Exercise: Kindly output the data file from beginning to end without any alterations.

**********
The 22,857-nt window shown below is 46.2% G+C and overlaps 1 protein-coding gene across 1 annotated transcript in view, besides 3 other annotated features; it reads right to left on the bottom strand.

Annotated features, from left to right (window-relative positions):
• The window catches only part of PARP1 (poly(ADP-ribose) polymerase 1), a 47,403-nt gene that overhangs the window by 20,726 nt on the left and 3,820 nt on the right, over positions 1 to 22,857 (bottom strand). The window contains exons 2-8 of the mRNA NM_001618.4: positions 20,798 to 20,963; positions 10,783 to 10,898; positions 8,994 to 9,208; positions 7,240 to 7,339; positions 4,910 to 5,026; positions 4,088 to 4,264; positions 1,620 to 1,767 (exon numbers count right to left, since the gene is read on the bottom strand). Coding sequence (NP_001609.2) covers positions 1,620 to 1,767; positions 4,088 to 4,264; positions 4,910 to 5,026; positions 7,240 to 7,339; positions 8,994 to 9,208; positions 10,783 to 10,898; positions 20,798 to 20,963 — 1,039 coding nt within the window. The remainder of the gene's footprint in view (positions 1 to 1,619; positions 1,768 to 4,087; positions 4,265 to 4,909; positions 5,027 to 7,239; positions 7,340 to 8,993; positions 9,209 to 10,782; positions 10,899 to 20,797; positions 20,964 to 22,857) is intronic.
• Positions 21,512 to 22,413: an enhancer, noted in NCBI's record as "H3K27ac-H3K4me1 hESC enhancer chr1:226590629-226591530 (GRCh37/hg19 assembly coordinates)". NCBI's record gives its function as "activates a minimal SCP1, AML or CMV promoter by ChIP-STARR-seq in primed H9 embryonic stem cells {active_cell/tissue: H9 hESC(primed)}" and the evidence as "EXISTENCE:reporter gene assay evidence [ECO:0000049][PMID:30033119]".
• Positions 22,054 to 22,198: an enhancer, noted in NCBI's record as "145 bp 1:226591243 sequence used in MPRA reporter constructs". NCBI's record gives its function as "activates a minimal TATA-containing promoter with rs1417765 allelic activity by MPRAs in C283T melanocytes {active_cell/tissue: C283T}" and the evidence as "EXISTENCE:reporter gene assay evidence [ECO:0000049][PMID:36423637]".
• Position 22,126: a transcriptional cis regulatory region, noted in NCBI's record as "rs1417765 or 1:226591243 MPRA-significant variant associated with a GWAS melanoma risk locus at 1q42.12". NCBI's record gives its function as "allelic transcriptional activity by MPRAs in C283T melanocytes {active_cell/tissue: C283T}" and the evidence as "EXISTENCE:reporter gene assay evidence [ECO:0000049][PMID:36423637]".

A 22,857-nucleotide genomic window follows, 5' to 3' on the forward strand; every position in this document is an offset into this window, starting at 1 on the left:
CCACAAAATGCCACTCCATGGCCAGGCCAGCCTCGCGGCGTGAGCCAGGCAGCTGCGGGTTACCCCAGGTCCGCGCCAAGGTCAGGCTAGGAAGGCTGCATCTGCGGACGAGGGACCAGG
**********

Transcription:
The 22,857-nt window shown below is 46.2% G+C and overlaps 1 protein-coding gene across 1 annotated transcript in view, besides 3 other annotated features; it reads right to left on the bottom strand.

Annotated features, from left to right (window-relative positions):
• The window catches only part of PARP1 (poly(ADP-ribose) polymerase 1), a 47,403-nt gene that overhangs the window by 20,726 nt on the left and 3,820 nt on the right, over positions 1 to 22,857 (bottom strand). The window contains exons 2-8 of the mRNA NM_001618.4: positions 20,798 to 20,963; positions 10,783 to 10,898; positions 8,994 to 9,208; positions 7,240 to 7,339; positions 4,910 to 5,026; positions 4,088 to 4,264; positions 1,620 to 1,767 (exon numbers count right to left, since the gene is read on the bottom strand). Coding sequence (NP_001609.2) covers positions 1,620 to 1,767; positions 4,088 to 4,264; positions 4,910 to 5,026; positions 7,240 to 7,339; positions 8,994 to 9,208; positions 10,783 to 10,898; positions 20,798 to 20,963 — 1,039 coding nt within the window. The remainder of the gene's footprint in view (positions 1 to 1,619; positions 1,768 to 4,087; positions 4,265 to 4,909; positions 5,027 to 7,239; positions 7,340 to 8,993; positions 9,209 to 10,782; positions 10,899 to 20,797; positions 20,964 to 22,857) is intronic.
• Positions 21,512 to 22,413: an enhancer, noted in NCBI's record as "H3K27ac-H3K4me1 hESC enhancer chr1:226590629-226591530 (GRCh37/hg19 assembly coordinates)". NCBI's record gives its function as "activates a minimal SCP1, AML or CMV promoter by ChIP-STARR-seq in primed H9 embryonic stem cells {active_cell/tissue: H9 hESC(primed)}" and the evidence as "EXISTENCE:reporter gene assay evidence [ECO:0000049][PMID:30033119]".
• Positions 22,054 to 22,198: an enhancer, noted in NCBI's record as "145 bp 1:226591243 sequence used in MPRA reporter constructs". NCBI's record gives its function as "activates a minimal TATA-containing promoter with rs1417765 allelic activity by MPRAs in C283T melanocytes {active_cell/tissue: C283T}" and the evidence as "EXISTENCE:reporter gene assay evidence [ECO:0000049][PMID:36423637]".
• Position 22,126: a transcriptional cis regulatory region, noted in NCBI's record as "rs1417765 or 1:226591243 MPRA-significant variant associated with a GWAS melanoma risk locus at 1q42.12". NCBI's record gives its function as "allelic transcriptional activity by MPRAs in C283T melanocytes {active_cell/tissue: C283T}" and the evidence as "EXISTENCE:reporter gene assay evidence [ECO:0000049][PMID:36423637]".

A 22,857-nucleotide genomic window follows, 5' to 3' on the forward strand; every position in this document is an offset into this window, starting at 1 on the left:
CCACAAAATGCCACTCCATGGCCAGGCCAGCCTCGCGGCGTGAGCCAGGCAGCTGCGGGTTACCCCAGGTCCGCGCCAAGGTCAGGCTAGGAAGGCTGCATCTGCGGACGAGGGACCAGG